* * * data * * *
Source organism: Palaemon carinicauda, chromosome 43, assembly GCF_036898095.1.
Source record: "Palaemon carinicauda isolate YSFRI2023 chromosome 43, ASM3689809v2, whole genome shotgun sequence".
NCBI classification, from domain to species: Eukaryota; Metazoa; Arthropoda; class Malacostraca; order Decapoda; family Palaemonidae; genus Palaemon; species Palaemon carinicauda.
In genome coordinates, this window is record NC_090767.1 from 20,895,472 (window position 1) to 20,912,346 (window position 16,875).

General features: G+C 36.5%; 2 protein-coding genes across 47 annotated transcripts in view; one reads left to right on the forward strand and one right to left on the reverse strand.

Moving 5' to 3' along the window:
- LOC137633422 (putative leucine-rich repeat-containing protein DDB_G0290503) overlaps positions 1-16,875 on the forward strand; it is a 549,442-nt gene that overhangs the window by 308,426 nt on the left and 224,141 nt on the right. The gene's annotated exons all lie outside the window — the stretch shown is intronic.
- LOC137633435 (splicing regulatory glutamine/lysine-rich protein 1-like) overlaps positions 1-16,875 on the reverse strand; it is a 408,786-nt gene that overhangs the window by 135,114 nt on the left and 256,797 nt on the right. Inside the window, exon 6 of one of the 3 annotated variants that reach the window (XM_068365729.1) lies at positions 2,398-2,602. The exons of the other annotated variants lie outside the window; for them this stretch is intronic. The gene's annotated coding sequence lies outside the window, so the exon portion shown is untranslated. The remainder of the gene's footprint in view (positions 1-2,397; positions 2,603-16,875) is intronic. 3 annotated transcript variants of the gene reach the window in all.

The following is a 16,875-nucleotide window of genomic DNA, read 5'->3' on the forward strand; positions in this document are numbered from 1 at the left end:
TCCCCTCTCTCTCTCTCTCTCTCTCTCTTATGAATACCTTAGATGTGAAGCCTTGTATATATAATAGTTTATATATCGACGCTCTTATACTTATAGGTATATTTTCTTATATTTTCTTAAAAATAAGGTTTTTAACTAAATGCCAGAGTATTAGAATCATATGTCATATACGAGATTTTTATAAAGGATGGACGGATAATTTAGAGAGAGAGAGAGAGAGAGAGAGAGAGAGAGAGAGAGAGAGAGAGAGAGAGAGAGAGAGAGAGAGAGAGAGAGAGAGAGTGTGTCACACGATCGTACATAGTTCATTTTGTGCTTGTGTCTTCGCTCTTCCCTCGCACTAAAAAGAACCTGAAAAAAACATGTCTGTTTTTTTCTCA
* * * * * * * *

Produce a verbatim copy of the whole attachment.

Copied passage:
Source organism: Palaemon carinicauda, chromosome 43, assembly GCF_036898095.1.
Source record: "Palaemon carinicauda isolate YSFRI2023 chromosome 43, ASM3689809v2, whole genome shotgun sequence".
NCBI classification, from domain to species: Eukaryota; Metazoa; Arthropoda; class Malacostraca; order Decapoda; family Palaemonidae; genus Palaemon; species Palaemon carinicauda.
In genome coordinates, this window is record NC_090767.1 from 20,895,472 (window position 1) to 20,912,346 (window position 16,875).

General features: G+C 36.5%; 2 protein-coding genes across 47 annotated transcripts in view; one reads left to right on the forward strand and one right to left on the reverse strand.

Moving 5' to 3' along the window:
- LOC137633422 (putative leucine-rich repeat-containing protein DDB_G0290503) overlaps positions 1-16,875 on the forward strand; it is a 549,442-nt gene that overhangs the window by 308,426 nt on the left and 224,141 nt on the right. The gene's annotated exons all lie outside the window — the stretch shown is intronic.
- LOC137633435 (splicing regulatory glutamine/lysine-rich protein 1-like) overlaps positions 1-16,875 on the reverse strand; it is a 408,786-nt gene that overhangs the window by 135,114 nt on the left and 256,797 nt on the right. Inside the window, exon 6 of one of the 3 annotated variants that reach the window (XM_068365729.1) lies at positions 2,398-2,602. The exons of the other annotated variants lie outside the window; for them this stretch is intronic. The gene's annotated coding sequence lies outside the window, so the exon portion shown is untranslated. The remainder of the gene's footprint in view (positions 1-2,397; positions 2,603-16,875) is intronic. 3 annotated transcript variants of the gene reach the window in all.

The following is a 16,875-nucleotide window of genomic DNA, read 5'->3' on the forward strand; positions in this document are numbered from 1 at the left end:
TCCCCTCTCTCTCTCTCTCTCTCTCTCTTATGAATACCTTAGATGTGAAGCCTTGTATATATAATAGTTTATATATCGACGCTCTTATACTTATAGGTATATTTTCTTATATTTTCTTAAAAATAAGGTTTTTAACTAAATGCCAGAGTATTAGAATCATATGTCATATACGAGATTTTTATAAAGGATGGACGGATAATTTAGAGAGAGAGAGAGAGAGAGAGAGAGAGAGAGAGAGAGAGAGAGAGAGAGAGAGAGAGAGAGAGAGAGAGAGAGAGAGAGTGTGTCACACGATCGTACATAGTTCATTTTGTGCTTGTGTCTTCGCTCTTCCCTCGCACTAAAAAGAACCTGAAAAAAACATGTCTGTTTTTTTCTCA